PropertyProf Blog

Editor: Stephen Clowney
Univ. of Arkansas, Fayetteville

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Thursday, November 17, 2005

How Blogs Make Google a Legitimate Legal Research Tool

Dan Solove has an amusing post up on some of the odd Google searches that have directed people to Concurring Opinions.  I suspect that some of the oddities are the result of comment and trackback spam.  Blogs tend to rank very high in Google searches because blogs tend to link to each other.  Spammers try to take advantage of this fact by sending spam comments and trackbacks; I'm not clear on whether they are hoping that a person Googling the spam topic will click on the link in the comment or whether they are trying to increase the rank of their own site by linking to it from a blog.  In any event, I've deleted spam comments in the last couple of days about young Asian shemales and low mortgage interest rates.  I've also had some odd trackback spam in the last couple of days.

Maybe because I've been deleting these spam comments, I haven't been getting too many odd Google searches.  I do get lots of hits from searches on selling body parts because of this post in property in the body.  But lately it seems that more than anything I've been getting a lot of hits for searches on Berman v. Parker, because of this post on the Supreme Court's conference notes in that case.  This got me thinking about a frequent topic at faculty lunches -- law students' habit of starting any research project with a search from Google or Ask Jeeves.  This habit usually drives faculty nuts, and even now I don't think that this type of search is a good place to start legal research.  But if you in fact are researching Berman v. Parker, then my post on the conference notes would be a good thing to read.  Unless you are a regular reader of this blog, the only way to find it is through an internet search.  With the constant expansion of the legal blogosphere, researchers might miss some very useful commentary if they don't do an internet search.  And, on a related topic, they would also miss the most current legal scholarship on almost any subject if they don't include an SSRN search in their research.  It all makes me wonder what legal research will look like in a year or two.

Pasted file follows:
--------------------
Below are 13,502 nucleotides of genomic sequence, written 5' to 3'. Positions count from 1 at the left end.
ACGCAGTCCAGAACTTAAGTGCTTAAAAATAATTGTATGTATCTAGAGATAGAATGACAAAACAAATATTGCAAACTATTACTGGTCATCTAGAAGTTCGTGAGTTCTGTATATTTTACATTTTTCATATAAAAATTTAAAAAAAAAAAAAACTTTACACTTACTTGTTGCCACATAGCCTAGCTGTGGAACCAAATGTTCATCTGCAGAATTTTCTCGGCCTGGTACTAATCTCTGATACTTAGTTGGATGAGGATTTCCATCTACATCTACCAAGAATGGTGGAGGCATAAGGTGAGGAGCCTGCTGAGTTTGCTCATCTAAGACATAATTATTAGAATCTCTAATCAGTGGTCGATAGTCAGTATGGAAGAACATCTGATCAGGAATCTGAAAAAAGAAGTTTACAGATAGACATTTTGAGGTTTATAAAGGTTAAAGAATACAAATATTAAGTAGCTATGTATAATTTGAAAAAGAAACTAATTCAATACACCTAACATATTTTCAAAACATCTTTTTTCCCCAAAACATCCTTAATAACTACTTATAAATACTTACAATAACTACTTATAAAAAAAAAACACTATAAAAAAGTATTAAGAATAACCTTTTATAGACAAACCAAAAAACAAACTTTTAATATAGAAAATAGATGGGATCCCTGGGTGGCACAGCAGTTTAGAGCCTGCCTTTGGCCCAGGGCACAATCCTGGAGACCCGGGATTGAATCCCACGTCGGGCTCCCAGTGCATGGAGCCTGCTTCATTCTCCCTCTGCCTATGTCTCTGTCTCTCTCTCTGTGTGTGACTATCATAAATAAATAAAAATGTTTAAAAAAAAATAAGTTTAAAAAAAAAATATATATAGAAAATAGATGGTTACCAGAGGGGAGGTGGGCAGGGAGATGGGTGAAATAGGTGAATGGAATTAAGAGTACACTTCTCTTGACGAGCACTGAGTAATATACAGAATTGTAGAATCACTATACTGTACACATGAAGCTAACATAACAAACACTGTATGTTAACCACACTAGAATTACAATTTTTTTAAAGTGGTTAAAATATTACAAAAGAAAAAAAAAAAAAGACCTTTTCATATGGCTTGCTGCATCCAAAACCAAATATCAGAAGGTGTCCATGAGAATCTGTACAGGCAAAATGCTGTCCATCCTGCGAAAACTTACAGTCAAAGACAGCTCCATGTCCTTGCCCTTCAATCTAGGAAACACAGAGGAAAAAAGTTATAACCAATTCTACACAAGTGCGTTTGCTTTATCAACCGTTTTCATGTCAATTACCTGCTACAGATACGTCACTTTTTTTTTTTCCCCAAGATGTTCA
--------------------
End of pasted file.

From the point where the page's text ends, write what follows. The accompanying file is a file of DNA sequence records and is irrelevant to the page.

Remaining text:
Ben Barros

[As always, and in part because of comment spam, comments are held for approval, so there might be a delay in posting]

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